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Cyber security: the three pillars of superyacht safety

Malcolm Taylor, head of cyber security at G3, talks SuperyachtNews through the key stages of protecting a superyacht from cyber crime…

Cyber security has been one of this decade’s defining conversation points; everyone from the layman to the nation state is a target. Whilst the threat to all may be overstated by the mainstream media, the threat nonetheless exists, especially if you are a high-profile individual, wealthy and in business. Join us at the Global Superyacht Forum 2016 where Malcolm Taylor, Head of Cyber Security at G3, will explore how best to protect owner and vessel.

“There are two main cyber security threats to superyachts. The first is the theft of data; money, photos and various other valuable pieces of information. The second, which is also relatively easy, is to hack the boat control systems including the navigation”, says Taylor.

Taylor, who served with the UK foreign office for nearly 20 years in both GCHQ and MI6, explains that it is relatively common for ultra-high-net-worth individuals to have secured their homes, their businesses, their phones, iPads and various other spaces and devices, but for some reason their yachts go overlooked.

“I think that, like all technology, 10 years ago yachts didn’t have the capabilities that they have now with GSM, satellites, WiFi and so on. There has been a real acceleration in what people can do on board and owners haven’t ensured that their security systems are kept up to date,” continues Taylor.

The example Taylor cites as his eye-opener to the superyacht industry was an owner who already had land-based and mobile cyber security measures in place, but spent nearly a quarter of the year on board his yacht without considering cyber security for it. “He did business on his yacht, had his family and friends on the yacht, threw parties on board and allowed pictures to be taken. He wanted these to be private, and they were not”, Taylor explains. “He simply wasn’t aware of the risks which made him vulnerable to cyber attacks. Unfortunately, this is the norm, not the exception.”

In order to prevent cybercrime, Taylor and the team at G3 target three core areas: technology, governance and people. Technology refers to firewalls, configurations, encryption, passwords and so on, which, more often than not, “is the simple stuff.” Arguably more important to the security process is governance and the crew.

“Governance is about the policies that are in place on board; the use of IT and social media, it is about how the crew behaves”, explains Taylor. “On a number of yachts this is often already quite good because there are existing policies to ensure that crew doesn’t use mobile phones or social media and are not allowed to take photographs on board.”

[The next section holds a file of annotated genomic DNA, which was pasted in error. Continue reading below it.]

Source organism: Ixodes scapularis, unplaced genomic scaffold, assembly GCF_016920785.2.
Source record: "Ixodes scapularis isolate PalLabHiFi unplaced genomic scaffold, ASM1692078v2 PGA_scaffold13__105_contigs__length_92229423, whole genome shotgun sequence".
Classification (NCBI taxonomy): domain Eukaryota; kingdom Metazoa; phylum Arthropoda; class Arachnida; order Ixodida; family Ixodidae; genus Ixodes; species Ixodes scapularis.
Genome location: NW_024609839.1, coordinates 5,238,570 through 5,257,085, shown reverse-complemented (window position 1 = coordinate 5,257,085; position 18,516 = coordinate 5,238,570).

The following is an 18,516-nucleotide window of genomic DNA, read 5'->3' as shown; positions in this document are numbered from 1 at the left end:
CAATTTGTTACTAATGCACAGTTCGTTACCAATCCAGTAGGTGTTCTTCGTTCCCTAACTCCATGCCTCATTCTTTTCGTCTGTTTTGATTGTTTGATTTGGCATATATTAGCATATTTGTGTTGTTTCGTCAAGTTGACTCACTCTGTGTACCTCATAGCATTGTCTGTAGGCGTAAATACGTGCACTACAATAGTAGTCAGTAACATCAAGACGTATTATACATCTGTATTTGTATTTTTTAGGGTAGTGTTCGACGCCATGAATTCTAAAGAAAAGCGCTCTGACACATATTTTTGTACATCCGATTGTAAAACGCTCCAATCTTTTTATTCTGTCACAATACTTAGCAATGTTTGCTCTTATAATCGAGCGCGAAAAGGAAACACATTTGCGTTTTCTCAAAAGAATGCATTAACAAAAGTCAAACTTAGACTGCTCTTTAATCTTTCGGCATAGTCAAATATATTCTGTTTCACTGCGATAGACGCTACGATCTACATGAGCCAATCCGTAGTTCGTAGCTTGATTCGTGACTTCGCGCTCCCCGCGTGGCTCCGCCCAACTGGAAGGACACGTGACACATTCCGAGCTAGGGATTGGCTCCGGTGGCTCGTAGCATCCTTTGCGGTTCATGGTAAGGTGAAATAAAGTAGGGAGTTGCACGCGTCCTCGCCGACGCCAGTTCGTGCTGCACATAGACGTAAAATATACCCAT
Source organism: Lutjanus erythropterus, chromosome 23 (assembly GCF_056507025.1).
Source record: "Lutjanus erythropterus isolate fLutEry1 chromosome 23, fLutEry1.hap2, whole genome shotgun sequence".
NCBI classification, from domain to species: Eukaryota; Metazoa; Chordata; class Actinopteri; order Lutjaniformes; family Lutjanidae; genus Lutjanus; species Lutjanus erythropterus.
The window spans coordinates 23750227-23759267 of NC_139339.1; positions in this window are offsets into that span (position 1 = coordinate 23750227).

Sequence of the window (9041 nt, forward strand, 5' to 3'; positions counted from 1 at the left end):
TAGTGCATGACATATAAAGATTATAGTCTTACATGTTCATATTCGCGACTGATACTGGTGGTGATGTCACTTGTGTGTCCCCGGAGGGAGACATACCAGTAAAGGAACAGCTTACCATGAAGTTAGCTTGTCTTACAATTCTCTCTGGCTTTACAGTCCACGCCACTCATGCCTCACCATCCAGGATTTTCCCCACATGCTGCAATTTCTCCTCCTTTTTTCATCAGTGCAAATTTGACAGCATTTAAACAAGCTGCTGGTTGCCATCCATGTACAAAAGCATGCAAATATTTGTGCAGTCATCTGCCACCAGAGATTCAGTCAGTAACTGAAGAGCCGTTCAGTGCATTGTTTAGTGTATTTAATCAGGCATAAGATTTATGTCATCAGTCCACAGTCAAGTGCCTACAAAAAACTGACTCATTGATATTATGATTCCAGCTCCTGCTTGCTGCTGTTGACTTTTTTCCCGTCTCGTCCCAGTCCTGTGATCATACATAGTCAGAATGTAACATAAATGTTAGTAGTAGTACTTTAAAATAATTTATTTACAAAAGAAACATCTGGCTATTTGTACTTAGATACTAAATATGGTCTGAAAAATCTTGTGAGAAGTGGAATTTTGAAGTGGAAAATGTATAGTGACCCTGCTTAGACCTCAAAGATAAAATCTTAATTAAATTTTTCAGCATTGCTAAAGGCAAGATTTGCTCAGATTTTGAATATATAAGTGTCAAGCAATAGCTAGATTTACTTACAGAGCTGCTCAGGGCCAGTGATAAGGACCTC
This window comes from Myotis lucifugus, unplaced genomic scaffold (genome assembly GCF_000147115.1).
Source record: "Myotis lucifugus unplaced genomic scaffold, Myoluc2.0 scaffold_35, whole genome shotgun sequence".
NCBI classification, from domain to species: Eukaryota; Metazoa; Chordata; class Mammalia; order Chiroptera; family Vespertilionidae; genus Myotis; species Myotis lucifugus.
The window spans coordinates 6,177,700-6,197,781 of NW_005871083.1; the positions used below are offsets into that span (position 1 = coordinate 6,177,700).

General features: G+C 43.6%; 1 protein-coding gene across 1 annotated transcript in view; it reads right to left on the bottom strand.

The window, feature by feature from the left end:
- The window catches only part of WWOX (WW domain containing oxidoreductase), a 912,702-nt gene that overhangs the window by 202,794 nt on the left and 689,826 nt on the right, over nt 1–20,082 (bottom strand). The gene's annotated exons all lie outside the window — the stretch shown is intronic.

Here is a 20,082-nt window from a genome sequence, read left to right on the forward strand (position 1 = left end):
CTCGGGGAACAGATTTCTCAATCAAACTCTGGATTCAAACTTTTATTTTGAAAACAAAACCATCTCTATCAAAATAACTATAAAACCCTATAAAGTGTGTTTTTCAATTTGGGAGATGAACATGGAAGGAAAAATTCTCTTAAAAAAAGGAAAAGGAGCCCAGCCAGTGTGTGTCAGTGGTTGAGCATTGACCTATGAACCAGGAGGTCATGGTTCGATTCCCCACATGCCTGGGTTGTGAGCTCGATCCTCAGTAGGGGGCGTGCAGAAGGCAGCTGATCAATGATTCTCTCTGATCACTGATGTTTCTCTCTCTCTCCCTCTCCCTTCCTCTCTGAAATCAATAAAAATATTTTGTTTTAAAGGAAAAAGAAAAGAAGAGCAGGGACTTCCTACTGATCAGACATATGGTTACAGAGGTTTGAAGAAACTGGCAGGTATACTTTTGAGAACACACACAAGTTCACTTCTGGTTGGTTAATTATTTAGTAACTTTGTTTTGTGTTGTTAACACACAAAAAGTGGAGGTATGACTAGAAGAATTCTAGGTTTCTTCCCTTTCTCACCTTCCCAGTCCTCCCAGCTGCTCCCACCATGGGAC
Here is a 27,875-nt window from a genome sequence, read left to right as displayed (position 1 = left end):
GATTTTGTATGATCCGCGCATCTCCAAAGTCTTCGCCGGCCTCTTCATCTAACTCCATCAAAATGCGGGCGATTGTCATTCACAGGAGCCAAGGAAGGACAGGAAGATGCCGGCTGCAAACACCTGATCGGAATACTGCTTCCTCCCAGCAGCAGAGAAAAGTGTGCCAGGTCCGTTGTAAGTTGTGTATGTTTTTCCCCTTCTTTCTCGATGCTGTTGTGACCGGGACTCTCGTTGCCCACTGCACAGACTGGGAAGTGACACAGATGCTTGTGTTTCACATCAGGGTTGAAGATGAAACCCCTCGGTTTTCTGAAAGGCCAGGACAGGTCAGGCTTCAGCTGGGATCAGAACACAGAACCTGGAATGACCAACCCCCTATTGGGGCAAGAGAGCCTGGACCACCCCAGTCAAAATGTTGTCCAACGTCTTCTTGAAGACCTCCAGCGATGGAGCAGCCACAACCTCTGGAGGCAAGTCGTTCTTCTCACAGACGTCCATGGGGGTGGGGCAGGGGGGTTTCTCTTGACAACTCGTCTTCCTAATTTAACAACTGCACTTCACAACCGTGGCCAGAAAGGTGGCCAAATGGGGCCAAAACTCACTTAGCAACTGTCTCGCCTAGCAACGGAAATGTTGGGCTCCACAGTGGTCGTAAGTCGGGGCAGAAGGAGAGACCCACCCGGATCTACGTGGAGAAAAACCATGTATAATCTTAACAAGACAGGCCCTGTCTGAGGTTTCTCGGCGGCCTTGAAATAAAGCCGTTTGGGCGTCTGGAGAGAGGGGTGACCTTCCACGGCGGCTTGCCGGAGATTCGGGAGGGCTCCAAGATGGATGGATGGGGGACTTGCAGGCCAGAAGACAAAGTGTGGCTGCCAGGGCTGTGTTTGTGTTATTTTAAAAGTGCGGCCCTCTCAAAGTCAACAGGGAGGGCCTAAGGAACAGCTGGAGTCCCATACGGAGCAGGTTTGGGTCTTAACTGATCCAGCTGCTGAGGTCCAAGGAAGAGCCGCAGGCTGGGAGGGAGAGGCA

However, even best policies fall short if those who are meant to implement them choose not to. “The third element, which is invariably the most important, is people. It doesn’t matter how good the technology is and it doesn’t matter how good the governance regimes are, cyber-attackers can usually find a way around them, typically through human ignorance. Around 90 per cent of successful cyber-attacks in 2015 involved a person inside a company compromising system security without knowing it. This can include really simple stuff like not choosing a strong password, clicking on links in suspicious emails, and not keeping personal information private”, says Taylor.

Information is key. Using personal details - such as names, dates, social circles, hobbies and interests - hackers can profile a crew member or owner and design attacks based on their traits. According to Taylor, the majority of attacks come through phishing emails. However, the more sophisticated of these will be personalised and designed to engage the interest of the recipient and trick him to click a link or open an attachment. Once the malicious software gets into to a device, its connectivity to the yacht’s IT allows the attacker to move sideways through the system, penetrating as deep as it can and gaining access to as much information as possible.

“I worked for the intelligence agencies for nearly 20 years and as a result I have a good understanding of how attackers work” continues Taylor. “If I was going to attack a superyacht, the first thing I would do would be to profile the crew, and find the ones that gave me the best chance of a successful attack. I would then design a malicious email, using the information I have gleaned about them, and therefore be pretty confident that I can trick them so that my attack succeeds. Then I simply steal what I want - photos, financial data, money, corporate secrets, or any other sort of sensitive information.”

At the Global Superyacht Form 2016, Taylor will be hosting a workshop entitled ‘Superyacht Cyber Security’, where he will discuss cyber security for superyachts and how best to protect the owner, the crew and the vessel.






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